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Apple blocks radio app update from App Store

updated 10:10 am EST, Tue November 11, 2008

CastCatcher update blocked

An update to an Internet radio app for the iPhone and iPod touch has been denied, despite the acceptance of earlier versions, its developer notes. return7 observes that CastCatcher 1.3 has been denied permission for posting at the App Store, even though three previous versions of the app were accepted and the most recent one, v1.2, is still on sale. A message from Apple is claimed to say that v1.3 transfers "excessive volumes of data over the cellular network," which is forbidden under Section 3.3.15 of the iPhone SDK.

return7 says it has replied to Apple on the topic, and hopes to have the v1.3 update posted shortly. The developer defends the software, insisting it does not burden cellular networks any more than the other radio apps available. CastCatcher is used to stream the Shoutcast, Icecast and nicecast stream formats, which are popular on desktops and notebooks but not natively supported by Apple handhelds.

Apple has encountered significant flak for its approach to the App Store, where a variety of programs have been denied under what many consider arbitrary reasoning. The most publicized explanation for denial has so far been duplication of existing functions, even though blocked apps such as Podcaster and MailWrangler support functions not currently provided by Apple.

by MacNN Staff



  1. Guest

    Joined: Dec 1969



    Now they're bandwidth n***'s too?

  1. Constable Odo

    Joined: Dec 1969


    No one needs a bandwidth

    hog for an application. Why have lots of users suffering due to bandwidth shortages. If there's a way to lessen the bandwidth use, then have it fixed. This "don't give a damn about anyone else" attitude is not good. AT&T's network is probably so darn fragile that any unnecessary bandwidth use will bring it to it's knees.
    I don't like being told that I can't use bandwidth I'm paying for, but at some point somebody has to take control for the good of the entire network.

  1. Guest

    Joined: Dec 1969


    who cares?

    you are paying for the bandwidth, but is there enough bandwidth to support existing customers? who cares? you signed up to at&t already and they warned you that it is unreliable saying you cant have the speeds you want at times, and now you cant use too much bandwidth and data either... :)

    it is a whole joke now. If you are insisting on these kind of stupid rules, what is the iPhone device for? Internet Device only to read your emails? My 10 yearl old phone can do it as well. That is not revolution. Do not cheat people Apple!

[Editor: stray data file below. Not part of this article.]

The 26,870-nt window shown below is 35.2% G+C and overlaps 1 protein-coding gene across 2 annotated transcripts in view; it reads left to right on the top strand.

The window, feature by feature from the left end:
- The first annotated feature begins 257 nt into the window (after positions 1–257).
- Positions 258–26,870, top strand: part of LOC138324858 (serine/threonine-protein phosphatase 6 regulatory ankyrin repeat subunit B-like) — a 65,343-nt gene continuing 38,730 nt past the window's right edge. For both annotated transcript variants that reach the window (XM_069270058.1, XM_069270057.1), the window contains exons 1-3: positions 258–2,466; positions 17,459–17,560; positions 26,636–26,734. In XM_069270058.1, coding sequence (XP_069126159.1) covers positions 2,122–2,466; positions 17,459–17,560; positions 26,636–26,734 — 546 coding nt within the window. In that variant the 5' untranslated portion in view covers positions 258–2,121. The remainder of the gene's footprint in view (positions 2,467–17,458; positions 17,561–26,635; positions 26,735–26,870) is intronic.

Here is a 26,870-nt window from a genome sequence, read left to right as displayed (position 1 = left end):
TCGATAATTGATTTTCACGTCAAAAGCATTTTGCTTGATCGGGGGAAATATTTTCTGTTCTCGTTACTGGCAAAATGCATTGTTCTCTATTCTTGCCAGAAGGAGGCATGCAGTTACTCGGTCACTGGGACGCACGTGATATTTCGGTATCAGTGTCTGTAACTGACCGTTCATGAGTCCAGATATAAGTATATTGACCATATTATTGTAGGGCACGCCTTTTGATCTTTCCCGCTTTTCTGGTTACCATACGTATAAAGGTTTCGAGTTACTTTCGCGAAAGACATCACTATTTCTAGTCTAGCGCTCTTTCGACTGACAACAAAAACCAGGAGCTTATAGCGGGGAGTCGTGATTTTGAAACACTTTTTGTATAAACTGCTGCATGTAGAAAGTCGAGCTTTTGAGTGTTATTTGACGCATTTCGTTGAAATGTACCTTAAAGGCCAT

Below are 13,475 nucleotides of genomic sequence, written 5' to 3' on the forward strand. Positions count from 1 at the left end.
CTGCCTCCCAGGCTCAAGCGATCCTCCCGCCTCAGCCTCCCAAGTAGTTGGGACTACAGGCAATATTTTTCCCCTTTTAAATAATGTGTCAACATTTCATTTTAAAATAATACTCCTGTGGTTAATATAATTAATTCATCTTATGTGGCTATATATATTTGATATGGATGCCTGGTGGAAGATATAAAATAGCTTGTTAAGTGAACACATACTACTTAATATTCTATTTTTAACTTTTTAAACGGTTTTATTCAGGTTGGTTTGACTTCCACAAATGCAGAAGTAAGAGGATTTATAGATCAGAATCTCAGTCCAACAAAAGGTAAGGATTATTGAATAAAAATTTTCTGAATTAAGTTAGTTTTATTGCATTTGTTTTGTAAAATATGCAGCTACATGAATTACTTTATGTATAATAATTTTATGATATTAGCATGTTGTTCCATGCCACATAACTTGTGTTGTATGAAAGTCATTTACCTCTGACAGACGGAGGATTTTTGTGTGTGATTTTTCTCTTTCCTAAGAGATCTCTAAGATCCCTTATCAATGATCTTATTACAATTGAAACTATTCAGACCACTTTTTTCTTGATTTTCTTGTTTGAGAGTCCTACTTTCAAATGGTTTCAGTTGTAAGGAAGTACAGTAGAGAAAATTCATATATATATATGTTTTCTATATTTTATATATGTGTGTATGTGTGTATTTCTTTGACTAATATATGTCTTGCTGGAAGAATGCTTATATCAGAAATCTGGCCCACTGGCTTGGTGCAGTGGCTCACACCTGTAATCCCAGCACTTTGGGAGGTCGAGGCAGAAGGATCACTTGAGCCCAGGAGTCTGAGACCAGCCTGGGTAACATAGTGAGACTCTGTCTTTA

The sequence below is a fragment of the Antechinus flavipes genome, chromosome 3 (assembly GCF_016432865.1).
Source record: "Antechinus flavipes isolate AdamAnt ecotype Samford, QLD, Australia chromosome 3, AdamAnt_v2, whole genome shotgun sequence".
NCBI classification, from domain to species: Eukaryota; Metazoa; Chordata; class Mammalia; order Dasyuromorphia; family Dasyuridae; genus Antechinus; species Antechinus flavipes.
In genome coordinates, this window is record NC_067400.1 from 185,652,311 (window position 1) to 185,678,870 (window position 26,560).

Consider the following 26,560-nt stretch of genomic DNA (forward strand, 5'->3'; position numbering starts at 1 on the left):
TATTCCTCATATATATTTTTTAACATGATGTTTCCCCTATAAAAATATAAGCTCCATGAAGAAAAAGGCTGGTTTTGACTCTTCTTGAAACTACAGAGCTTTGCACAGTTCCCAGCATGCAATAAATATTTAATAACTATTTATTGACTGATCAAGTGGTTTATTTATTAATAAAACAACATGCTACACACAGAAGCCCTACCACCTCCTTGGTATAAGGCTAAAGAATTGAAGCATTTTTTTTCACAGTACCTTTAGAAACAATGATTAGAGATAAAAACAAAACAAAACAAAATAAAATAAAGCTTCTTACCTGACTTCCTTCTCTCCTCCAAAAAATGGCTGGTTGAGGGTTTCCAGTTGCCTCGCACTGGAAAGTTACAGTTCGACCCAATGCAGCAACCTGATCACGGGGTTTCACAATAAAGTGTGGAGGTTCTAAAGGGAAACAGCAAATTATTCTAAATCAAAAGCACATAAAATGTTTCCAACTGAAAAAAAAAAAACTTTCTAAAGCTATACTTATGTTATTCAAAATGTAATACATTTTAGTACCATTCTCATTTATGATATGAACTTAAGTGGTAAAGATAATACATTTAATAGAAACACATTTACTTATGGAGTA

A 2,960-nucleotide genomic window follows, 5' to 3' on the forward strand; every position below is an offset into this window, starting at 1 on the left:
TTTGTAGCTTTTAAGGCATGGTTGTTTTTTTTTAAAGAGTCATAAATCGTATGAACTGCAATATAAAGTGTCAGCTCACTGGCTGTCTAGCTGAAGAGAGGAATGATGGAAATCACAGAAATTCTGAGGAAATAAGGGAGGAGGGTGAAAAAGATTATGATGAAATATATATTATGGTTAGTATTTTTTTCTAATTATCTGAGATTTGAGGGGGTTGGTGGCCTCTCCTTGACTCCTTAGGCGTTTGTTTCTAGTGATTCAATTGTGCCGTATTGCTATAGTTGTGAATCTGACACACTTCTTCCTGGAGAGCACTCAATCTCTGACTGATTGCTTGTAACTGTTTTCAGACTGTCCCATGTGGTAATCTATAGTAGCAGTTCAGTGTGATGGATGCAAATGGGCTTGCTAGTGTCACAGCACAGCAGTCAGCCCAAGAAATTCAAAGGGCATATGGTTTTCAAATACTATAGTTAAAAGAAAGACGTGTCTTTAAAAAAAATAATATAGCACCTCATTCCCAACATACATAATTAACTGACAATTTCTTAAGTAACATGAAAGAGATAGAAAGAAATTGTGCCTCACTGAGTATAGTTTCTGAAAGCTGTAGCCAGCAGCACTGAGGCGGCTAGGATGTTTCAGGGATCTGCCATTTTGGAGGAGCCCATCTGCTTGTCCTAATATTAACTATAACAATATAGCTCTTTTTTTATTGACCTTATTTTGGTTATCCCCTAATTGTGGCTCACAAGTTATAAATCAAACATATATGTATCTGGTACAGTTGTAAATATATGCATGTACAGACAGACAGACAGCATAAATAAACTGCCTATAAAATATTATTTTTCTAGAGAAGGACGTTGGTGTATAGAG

Apple is becoming much much much worse than MS used to be. But Apple is 3 times worse now, twice the market prices although costs are down half the original, control freak about everything in hardware and software, and much worse now they are ignorant as well

  1. UNTeMac

    Joined: Dec 1969



    Sprint's pTunes lets you listen to all the internet radio you want. Why not AT&T?

  1. JackWebb

    Joined: Dec 1969


    Define excessive bandwidt

    Either it is unlimited or it is not. If it is not, then it needs to be properly defined with a meter for bandwidth either by per month, per day, or per hour or whatever they want right on the phone like pay as you go phones that display your balance on your phone for every call so you know where you stand.

    Depending on listening habits and stream speed there could be 1,000 times plus bandwidth difference between one user and another so it is not necessary that a radio app has to use excessive bandwidth.

  1. testudo

    Joined: Dec 1969


    Re: No one needs a bandwi

    Please remember this the next time you find out your ISP is throttling your home network connection, or Comcast has decided to charge you past a certain download/upload amount.

  1. testudo

    Joined: Dec 1969


    Two things

    First, the fact that they still sell his previous version may indicate the problem is with the latest version of the software.

    (OMG, what the h*** is going on here????? I'm the one defending Apple?????? Next thing you know, there'll be a black man in the white house!)

    Second, data plans have almost always been restricted in their use. Read the fine print on the 'unlimited' plans. I know Verizon's plan had restrictions such as "Only for web browsing and email" and "unlimited means how often you can connect, not in terms of how much you can download" and "we reserve the right to throttle you down if you use too much".

    If you have problems with the terms of service, you shouldn't have signed up. And file a complaint with the FTC over their advertising (make sure you have proof they call it 'unlimited' though!). And then class-action sue them (and Apple, because the editors of MacNN love it when Apple gets involved in frivilous or 'but its not their fault' lawsuits - drives those page hits up, so help yourself AND the web site at the same time!).

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